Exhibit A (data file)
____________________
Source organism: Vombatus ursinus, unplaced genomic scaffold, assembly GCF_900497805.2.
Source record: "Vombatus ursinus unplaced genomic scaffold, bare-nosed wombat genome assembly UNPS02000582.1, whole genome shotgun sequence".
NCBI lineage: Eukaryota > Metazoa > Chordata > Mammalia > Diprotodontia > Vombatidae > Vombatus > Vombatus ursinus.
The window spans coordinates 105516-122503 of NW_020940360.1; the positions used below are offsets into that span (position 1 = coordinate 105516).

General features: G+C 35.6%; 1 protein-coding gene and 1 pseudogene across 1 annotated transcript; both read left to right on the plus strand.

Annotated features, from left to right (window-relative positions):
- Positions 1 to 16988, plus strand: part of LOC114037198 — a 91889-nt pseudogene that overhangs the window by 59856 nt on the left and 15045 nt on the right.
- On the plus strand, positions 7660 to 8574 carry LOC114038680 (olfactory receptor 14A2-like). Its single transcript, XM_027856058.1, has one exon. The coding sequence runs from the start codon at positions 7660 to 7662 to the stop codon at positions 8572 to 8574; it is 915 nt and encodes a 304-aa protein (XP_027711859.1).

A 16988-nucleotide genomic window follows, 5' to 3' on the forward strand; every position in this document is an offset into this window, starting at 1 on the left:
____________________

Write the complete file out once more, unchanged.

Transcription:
Source organism: Vombatus ursinus, unplaced genomic scaffold, assembly GCF_900497805.2.
Source record: "Vombatus ursinus unplaced genomic scaffold, bare-nosed wombat genome assembly UNPS02000582.1, whole genome shotgun sequence".
NCBI lineage: Eukaryota > Metazoa > Chordata > Mammalia > Diprotodontia > Vombatidae > Vombatus > Vombatus ursinus.
The window spans coordinates 105516-122503 of NW_020940360.1; the positions used below are offsets into that span (position 1 = coordinate 105516).

General features: G+C 35.6%; 1 protein-coding gene and 1 pseudogene across 1 annotated transcript; both read left to right on the plus strand.

Annotated features, from left to right (window-relative positions):
- Positions 1 to 16988, plus strand: part of LOC114037198 — a 91889-nt pseudogene that overhangs the window by 59856 nt on the left and 15045 nt on the right.
- On the plus strand, positions 7660 to 8574 carry LOC114038680 (olfactory receptor 14A2-like). Its single transcript, XM_027856058.1, has one exon. The coding sequence runs from the start codon at positions 7660 to 7662 to the stop codon at positions 8572 to 8574; it is 915 nt and encodes a 304-aa protein (XP_027711859.1).

A 16988-nucleotide genomic window follows, 5' to 3' on the forward strand; every position in this document is an offset into this window, starting at 1 on the left: